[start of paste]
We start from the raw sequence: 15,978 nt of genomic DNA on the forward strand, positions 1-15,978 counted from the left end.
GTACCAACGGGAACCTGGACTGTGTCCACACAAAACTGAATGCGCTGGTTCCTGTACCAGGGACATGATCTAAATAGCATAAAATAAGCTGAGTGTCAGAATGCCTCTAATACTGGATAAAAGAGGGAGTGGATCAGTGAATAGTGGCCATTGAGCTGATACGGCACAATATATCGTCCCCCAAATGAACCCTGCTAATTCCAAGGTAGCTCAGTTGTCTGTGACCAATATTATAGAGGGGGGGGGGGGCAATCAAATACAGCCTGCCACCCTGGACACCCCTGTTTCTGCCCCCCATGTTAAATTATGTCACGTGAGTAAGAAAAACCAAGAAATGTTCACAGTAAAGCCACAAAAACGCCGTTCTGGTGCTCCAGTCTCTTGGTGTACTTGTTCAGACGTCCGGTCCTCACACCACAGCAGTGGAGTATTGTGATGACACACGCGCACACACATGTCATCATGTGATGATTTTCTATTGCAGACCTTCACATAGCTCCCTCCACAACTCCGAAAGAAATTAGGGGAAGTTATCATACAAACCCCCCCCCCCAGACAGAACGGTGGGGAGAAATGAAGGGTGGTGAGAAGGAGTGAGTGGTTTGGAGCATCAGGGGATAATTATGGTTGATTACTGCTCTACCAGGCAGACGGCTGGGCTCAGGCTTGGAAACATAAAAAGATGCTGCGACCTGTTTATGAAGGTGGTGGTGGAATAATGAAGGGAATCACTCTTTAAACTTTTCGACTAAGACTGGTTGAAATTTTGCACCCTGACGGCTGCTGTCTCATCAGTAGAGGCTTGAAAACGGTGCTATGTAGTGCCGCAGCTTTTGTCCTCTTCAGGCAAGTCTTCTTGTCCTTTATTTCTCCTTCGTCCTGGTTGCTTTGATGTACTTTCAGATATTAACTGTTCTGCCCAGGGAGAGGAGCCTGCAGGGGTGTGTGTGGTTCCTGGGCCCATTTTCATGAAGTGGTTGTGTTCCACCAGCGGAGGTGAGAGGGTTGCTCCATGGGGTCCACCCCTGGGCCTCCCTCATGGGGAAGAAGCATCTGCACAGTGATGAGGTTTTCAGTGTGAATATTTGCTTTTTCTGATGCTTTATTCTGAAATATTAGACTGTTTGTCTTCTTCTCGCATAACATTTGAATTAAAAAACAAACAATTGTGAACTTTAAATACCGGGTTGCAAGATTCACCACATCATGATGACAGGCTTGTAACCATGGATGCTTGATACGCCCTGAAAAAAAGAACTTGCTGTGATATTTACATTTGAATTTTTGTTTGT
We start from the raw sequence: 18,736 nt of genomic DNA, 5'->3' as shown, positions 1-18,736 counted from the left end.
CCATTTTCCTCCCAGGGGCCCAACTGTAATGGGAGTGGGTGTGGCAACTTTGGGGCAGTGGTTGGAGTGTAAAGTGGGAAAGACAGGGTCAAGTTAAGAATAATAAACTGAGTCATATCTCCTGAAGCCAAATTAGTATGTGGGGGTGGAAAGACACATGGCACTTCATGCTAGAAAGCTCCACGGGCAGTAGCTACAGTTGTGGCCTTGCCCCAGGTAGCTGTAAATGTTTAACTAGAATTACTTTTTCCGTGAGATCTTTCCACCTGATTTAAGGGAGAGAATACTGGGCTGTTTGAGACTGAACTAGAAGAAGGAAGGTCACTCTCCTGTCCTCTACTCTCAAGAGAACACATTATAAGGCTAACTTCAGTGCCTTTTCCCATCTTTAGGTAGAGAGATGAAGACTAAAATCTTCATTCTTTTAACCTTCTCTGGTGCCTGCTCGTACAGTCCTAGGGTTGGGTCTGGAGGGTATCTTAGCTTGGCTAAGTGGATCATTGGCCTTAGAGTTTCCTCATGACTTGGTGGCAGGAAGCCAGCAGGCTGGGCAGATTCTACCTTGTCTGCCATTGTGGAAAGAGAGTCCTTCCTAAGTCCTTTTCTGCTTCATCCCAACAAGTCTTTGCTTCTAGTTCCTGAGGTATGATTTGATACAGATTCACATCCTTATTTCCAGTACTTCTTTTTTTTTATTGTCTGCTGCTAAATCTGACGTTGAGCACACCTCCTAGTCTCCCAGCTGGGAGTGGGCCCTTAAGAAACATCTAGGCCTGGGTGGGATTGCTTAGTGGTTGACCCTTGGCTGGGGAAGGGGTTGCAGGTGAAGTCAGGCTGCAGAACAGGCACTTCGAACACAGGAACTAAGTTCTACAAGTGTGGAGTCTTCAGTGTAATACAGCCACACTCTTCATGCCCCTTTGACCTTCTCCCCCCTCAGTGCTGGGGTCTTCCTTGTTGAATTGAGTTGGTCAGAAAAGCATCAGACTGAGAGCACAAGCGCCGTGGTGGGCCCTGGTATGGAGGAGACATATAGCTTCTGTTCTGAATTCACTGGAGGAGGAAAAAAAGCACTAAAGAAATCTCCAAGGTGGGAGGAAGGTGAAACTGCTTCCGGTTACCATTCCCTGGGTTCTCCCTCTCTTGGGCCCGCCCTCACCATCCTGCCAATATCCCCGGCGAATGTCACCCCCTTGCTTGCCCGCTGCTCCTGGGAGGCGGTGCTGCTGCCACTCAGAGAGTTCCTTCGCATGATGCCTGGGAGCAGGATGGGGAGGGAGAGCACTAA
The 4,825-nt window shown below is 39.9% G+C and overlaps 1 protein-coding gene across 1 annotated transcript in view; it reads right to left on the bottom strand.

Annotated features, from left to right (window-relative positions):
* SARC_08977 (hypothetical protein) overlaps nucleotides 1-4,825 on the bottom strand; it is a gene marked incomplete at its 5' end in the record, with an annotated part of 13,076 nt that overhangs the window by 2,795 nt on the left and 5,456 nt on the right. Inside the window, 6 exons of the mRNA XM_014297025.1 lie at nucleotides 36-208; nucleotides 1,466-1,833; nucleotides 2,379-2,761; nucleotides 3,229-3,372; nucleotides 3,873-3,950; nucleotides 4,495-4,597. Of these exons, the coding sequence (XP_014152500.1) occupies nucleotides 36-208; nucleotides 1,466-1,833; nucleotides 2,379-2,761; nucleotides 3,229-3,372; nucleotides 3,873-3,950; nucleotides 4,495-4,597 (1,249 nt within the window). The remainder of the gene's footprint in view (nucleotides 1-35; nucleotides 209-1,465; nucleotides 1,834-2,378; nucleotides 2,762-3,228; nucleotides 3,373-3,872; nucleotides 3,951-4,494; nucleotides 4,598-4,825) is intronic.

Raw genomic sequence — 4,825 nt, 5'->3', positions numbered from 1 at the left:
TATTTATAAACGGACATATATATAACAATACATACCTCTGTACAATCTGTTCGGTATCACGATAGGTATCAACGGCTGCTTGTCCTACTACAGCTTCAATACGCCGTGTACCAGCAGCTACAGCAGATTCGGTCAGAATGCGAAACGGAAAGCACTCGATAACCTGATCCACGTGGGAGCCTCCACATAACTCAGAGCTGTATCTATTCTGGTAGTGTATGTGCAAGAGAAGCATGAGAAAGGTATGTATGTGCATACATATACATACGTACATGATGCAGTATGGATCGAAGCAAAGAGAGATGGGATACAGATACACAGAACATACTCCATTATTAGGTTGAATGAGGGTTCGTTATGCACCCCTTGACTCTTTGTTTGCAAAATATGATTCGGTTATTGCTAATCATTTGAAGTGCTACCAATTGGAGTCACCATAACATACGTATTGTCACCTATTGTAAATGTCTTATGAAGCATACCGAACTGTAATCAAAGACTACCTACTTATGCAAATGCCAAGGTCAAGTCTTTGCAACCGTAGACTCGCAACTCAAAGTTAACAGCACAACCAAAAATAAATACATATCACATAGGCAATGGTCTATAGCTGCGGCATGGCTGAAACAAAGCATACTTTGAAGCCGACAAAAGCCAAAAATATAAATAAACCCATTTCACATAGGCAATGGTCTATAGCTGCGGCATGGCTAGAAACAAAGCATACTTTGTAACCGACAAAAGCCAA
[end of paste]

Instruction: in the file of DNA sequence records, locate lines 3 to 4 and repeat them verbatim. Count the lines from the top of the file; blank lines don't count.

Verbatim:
We start from the raw sequence: 18,736 nt of genomic DNA, 5'->3' as shown, positions 1-18,736 counted from the left end.
CCATTTTCCTCCCAGGGGCCCAACTGTAATGGGAGTGGGTGTGGCAACTTTGGGGCAGTGGTTGGAGTGTAAAGTGGGAAAGACAGGGTCAAGTTAAGAATAATAAACTGAGTCATATCTCCTGAAGCCAAATTAGTATGTGGGGGTGGAAAGACACATGGCACTTCATGCTAGAAAGCTCCACGGGCAGTAGCTACAGTTGTGGCCTTGCCCCAGGTAGCTGTAAATGTTTAACTAGAATTACTTTTTCCGTGAGATCTTTCCACCTGATTTAAGGGAGAGAATACTGGGCTGTTTGAGACTGAACTAGAAGAAGGAAGGTCACTCTCCTGTCCTCTACTCTCAAGAGAACACATTATAAGGCTAACTTCAGTGCCTTTTCCCATCTTTAGGTAGAGAGATGAAGACTAAAATCTTCATTCTTTTAACCTTCTCTGGTGCCTGCTCGTACAGTCCTAGGGTTGGGTCTGGAGGGTATCTTAGCTTGGCTAAGTGGATCATTGGCCTTAGAGTTTCCTCATGACTTGGTGGCAGGAAGCCAGCAGGCTGGGCAGATTCTACCTTGTCTGCCATTGTGGAAAGAGAGTCCTTCCTAAGTCCTTTTCTGCTTCATCCCAACAAGTCTTTGCTTCTAGTTCCTGAGGTATGATTTGATACAGATTCACATCCTTATTTCCAGTACTTCTTTTTTTTTATTGTCTGCTGCTAAATCTGACGTTGAGCACACCTCCTAGTCTCCCAGCTGGGAGTGGGCCCTTAAGAAACATCTAGGCCTGGGTGGGATTGCTTAGTGGTTGACCCTTGGCTGGGGAAGGGGTTGCAGGTGAAGTCAGGCTGCAGAACAGGCACTTCGAACACAGGAACTAAGTTCTACAAGTGTGGAGTCTTCAGTGTAATACAGCCACACTCTTCATGCCCCTTTGACCTTCTCCCCCCTCAGTGCTGGGGTCTTCCTTGTTGAATTGAGTTGGTCAGAAAAGCATCAGACTGAGAGCACAAGCGCCGTGGTGGGCCCTGGTATGGAGGAGACATATAGCTTCTGTTCTGAATTCACTGGAGGAGGAAAAAAAGCACTAAAGAAATCTCCAAGGTGGGAGGAAGGTGAAACTGCTTCCGGTTACCATTCCCTGGGTTCTCCCTCTCTTGGGCCCGCCCTCACCATCCTGCCAATATCCCCGGCGAATGTCACCCCCTTGCTTGCCCGCTGCTCCTGGGAGGCGGTGCTGCTGCCACTCAGAGAGTTCCTTCGCATGATGCCTGGGAGCAGGATGGGGAGGGAGAGCACTAA